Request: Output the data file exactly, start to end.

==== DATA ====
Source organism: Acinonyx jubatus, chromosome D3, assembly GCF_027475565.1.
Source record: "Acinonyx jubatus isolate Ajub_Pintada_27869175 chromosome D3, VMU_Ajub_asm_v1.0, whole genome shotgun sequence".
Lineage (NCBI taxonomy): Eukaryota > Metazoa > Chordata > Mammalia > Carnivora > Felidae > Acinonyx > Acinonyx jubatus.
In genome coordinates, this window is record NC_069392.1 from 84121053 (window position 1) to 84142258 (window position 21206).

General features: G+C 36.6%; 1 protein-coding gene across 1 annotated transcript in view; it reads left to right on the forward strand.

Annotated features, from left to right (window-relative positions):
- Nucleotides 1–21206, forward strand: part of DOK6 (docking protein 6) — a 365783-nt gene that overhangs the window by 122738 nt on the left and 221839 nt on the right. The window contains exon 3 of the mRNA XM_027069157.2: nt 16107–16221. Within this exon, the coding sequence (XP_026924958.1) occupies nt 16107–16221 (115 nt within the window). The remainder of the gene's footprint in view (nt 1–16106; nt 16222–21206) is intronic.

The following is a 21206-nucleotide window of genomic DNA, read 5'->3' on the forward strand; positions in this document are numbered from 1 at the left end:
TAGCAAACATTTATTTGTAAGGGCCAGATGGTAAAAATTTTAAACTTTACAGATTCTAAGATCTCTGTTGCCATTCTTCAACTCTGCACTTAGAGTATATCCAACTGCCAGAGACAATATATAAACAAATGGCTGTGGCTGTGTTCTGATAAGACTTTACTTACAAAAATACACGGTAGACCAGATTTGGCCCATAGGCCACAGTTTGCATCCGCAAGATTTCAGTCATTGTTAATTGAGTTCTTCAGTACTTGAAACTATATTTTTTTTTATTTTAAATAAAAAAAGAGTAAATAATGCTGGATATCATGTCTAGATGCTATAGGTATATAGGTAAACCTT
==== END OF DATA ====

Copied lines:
Source organism: Acinonyx jubatus, chromosome D3, assembly GCF_027475565.1.
Source record: "Acinonyx jubatus isolate Ajub_Pintada_27869175 chromosome D3, VMU_Ajub_asm_v1.0, whole genome shotgun sequence".
Lineage (NCBI taxonomy): Eukaryota > Metazoa > Chordata > Mammalia > Carnivora > Felidae > Acinonyx > Acinonyx jubatus.
In genome coordinates, this window is record NC_069392.1 from 84121053 (window position 1) to 84142258 (window position 21206).

General features: G+C 36.6%; 1 protein-coding gene across 1 annotated transcript in view; it reads left to right on the forward strand.

Annotated features, from left to right (window-relative positions):
- Nucleotides 1–21206, forward strand: part of DOK6 (docking protein 6) — a 365783-nt gene that overhangs the window by 122738 nt on the left and 221839 nt on the right. The window contains exon 3 of the mRNA XM_027069157.2: nt 16107–16221. Within this exon, the coding sequence (XP_026924958.1) occupies nt 16107–16221 (115 nt within the window). The remainder of the gene's footprint in view (nt 1–16106; nt 16222–21206) is intronic.

The following is a 21206-nucleotide window of genomic DNA, read 5'->3' on the forward strand; positions in this document are numbered from 1 at the left end:
TAGCAAACATTTATTTGTAAGGGCCAGATGGTAAAAATTTTAAACTTTACAGATTCTAAGATCTCTGTTGCCATTCTTCAACTCTGCACTTAGAGTATATCCAACTGCCAGAGACAATATATAAACAAATGGCTGTGGCTGTGTTCTGATAAGACTTTACTTACAAAAATACACGGTAGACCAGATTTGGCCCATAGGCCACAGTTTGCATCCGCAAGATTTCAGTCATTGTTAATTGAGTTCTTCAGTACTTGAAACTATATTTTTTTTTATTTTAAATAAAAAAAGAGTAAATAATGCTGGATATCATGTCTAGATGCTATAGGTATATAGGTAAACCTT